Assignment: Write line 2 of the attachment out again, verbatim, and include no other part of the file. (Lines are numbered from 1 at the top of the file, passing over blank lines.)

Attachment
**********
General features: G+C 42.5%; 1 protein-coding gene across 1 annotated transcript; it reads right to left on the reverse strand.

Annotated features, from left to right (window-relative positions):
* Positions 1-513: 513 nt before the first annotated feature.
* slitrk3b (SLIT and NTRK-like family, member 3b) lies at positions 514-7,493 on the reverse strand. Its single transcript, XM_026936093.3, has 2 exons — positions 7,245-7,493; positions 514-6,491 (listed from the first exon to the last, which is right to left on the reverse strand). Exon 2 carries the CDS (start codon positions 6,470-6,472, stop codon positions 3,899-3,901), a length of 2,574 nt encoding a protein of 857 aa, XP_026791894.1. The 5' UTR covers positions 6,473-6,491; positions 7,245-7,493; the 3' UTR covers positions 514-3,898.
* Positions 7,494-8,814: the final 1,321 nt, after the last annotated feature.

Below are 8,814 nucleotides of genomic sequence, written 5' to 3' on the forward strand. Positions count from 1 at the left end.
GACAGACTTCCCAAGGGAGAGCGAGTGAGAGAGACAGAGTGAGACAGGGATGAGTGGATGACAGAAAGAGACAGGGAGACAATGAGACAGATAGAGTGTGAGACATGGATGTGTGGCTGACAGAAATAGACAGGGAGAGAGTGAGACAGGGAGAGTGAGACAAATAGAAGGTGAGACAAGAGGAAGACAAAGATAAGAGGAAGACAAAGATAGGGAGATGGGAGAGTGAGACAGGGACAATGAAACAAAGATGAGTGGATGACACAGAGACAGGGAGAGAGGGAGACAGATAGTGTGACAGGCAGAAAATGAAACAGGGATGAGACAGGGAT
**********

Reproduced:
Annotated features, from left to right (window-relative positions):